Wednesday, May 27, 2009

Nip it in the bud!

There are approximately 4 million dog bites annually with children being the highest percentage of the population being bitten. Educate children on respecting boundaries for your pet will reduce the chance of attack. Dog training is also important so the animal knows its boundaries.

Teach your child how to avoid bites:
· Respect the dog’s territory. Leave food and toys alone unless the dog brings it to you. Do not pull on a dog's ears or tail.

· Raised hair on a dog’s back, growling, tail pointed down or a tail pointed up but not wagging are warning signs.

· Do not charge at a dog. The dog could feel threatened.

· If a dog bite is imminent teach your child to curl up into a ball and put their hands over their head to protect the face.

· Don’t stare a dog down.

· Never leave a child alone with a dog.

· Before petting a dog, extend the hand to allow the dog to sniff. If the dog is not receptive, avoid the dog. Children should not raise their hand to pet the dog’s head until they’ve established a repoire with the animal.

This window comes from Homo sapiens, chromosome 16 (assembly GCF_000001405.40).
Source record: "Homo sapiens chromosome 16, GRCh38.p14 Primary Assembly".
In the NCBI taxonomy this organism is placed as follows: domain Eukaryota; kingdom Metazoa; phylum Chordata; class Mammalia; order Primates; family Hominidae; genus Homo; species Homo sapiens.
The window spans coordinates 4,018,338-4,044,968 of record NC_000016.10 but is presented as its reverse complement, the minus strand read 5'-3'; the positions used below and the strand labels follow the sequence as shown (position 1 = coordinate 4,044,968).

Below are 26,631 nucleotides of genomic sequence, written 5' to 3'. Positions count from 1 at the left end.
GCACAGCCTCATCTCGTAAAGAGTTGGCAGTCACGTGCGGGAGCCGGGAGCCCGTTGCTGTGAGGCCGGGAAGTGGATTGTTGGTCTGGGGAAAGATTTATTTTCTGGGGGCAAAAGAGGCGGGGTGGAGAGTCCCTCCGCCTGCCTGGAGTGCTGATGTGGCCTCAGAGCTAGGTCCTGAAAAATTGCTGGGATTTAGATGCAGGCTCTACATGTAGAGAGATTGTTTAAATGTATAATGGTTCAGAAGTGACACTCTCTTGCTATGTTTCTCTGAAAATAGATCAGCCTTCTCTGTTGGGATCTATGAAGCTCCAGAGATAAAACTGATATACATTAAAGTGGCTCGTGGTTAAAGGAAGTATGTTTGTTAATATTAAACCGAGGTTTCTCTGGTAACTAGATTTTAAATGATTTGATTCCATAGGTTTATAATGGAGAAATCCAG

So what should you do if your child is bitten? Here's some tips:
· If the dog is not your own but lives in the neighborhood, notify the owners of the situation. Ask when the dog’s last rabies shot was.

· If the dog is a stranger to you, take your child to the doctor as soon as possible for rabies testing.

· Wash and disinfect the wound. Put anti-bacterial cream on it. Check it regularly to make sure it’s clean and dry. Keep an eye out for infection.

· Report dog bites to animal control to prevent further harm to others.

· Make sure your child’s immunizations are up to date.

If a dog has been known to show signs of aggression it should never be left alone with a child.

To learn more about prevention of dog bites, please visit:

Your family can also take an online course at no cost at:

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